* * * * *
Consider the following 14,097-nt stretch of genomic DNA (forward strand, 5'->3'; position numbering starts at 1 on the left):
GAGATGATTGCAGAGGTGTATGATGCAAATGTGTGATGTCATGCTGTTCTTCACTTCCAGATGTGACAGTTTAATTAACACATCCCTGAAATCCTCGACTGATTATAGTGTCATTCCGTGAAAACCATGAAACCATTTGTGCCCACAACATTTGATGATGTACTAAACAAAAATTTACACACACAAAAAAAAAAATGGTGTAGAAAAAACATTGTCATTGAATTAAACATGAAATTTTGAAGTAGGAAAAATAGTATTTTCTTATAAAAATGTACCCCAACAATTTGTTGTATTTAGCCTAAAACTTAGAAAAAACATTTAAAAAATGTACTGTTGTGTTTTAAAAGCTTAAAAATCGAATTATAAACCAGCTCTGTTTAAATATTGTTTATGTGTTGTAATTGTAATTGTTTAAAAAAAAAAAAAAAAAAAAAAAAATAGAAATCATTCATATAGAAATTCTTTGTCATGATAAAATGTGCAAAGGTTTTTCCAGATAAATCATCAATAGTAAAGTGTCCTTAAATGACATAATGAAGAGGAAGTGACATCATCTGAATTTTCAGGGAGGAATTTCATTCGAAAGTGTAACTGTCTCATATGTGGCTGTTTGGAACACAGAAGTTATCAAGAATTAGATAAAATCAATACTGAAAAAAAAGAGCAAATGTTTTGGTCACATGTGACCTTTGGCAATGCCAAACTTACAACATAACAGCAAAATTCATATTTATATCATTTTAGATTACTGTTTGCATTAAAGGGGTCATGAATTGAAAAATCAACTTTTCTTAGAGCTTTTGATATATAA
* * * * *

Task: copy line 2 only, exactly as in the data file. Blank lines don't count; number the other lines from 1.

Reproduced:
GAGATGATTGCAGAGGTGTATGATGCAAATGTGTGATGTCATGCTGTTCTTCACTTCCAGATGTGACAGTTTAATTAACACATCCCTGAAATCCTCGACTGATTATAGTGTCATTCCGTGAAAACCATGAAACCATTTGTGCCCACAACATTTGATGATGTACTAAACAAAAATTTACACACACAAAAAAAAAAATGGTGTAGAAAAAACATTGTCATTGAATTAAACATGAAATTTTGAAGTAGGAAAAATAGTATTTTCTTATAAAAATGTACCCCAACAATTTGTTGTATTTAGCCTAAAACTTAGAAAAAACATTTAAAAAATGTACTGTTGTGTTTTAAAAGCTTAAAAATCGAATTATAAACCAGCTCTGTTTAAATATTGTTTATGTGTTGTAATTGTAATTGTTTAAAAAAAAAAAAAAAAAAAAAAAAATAGAAATCATTCATATAGAAATTCTTTGTCATGATAAAATGTGCAAAGGTTTTTCCAGATAAATCATCAATAGTAAAGTGTCCTTAAATGACATAATGAAGAGGAAGTGACATCATCTGAATTTTCAGGGAGGAATTTCATTCGAAAGTGTAACTGTCTCATATGTGGCTGTTTGGAACACAGAAGTTATCAAGAATTAGATAAAATCAATACTGAAAAAAAAGAGCAAATGTTTTGGTCACATGTGACCTTTGGCAATGCCAAACTTACAACATAACAGCAAAATTCATATTTATATCATTTTAGATTACTGTTTGCATTAAAGGGGTCATGAATTGAAAAATCAACTTTTCTTAGAGCTTTTGATATATAA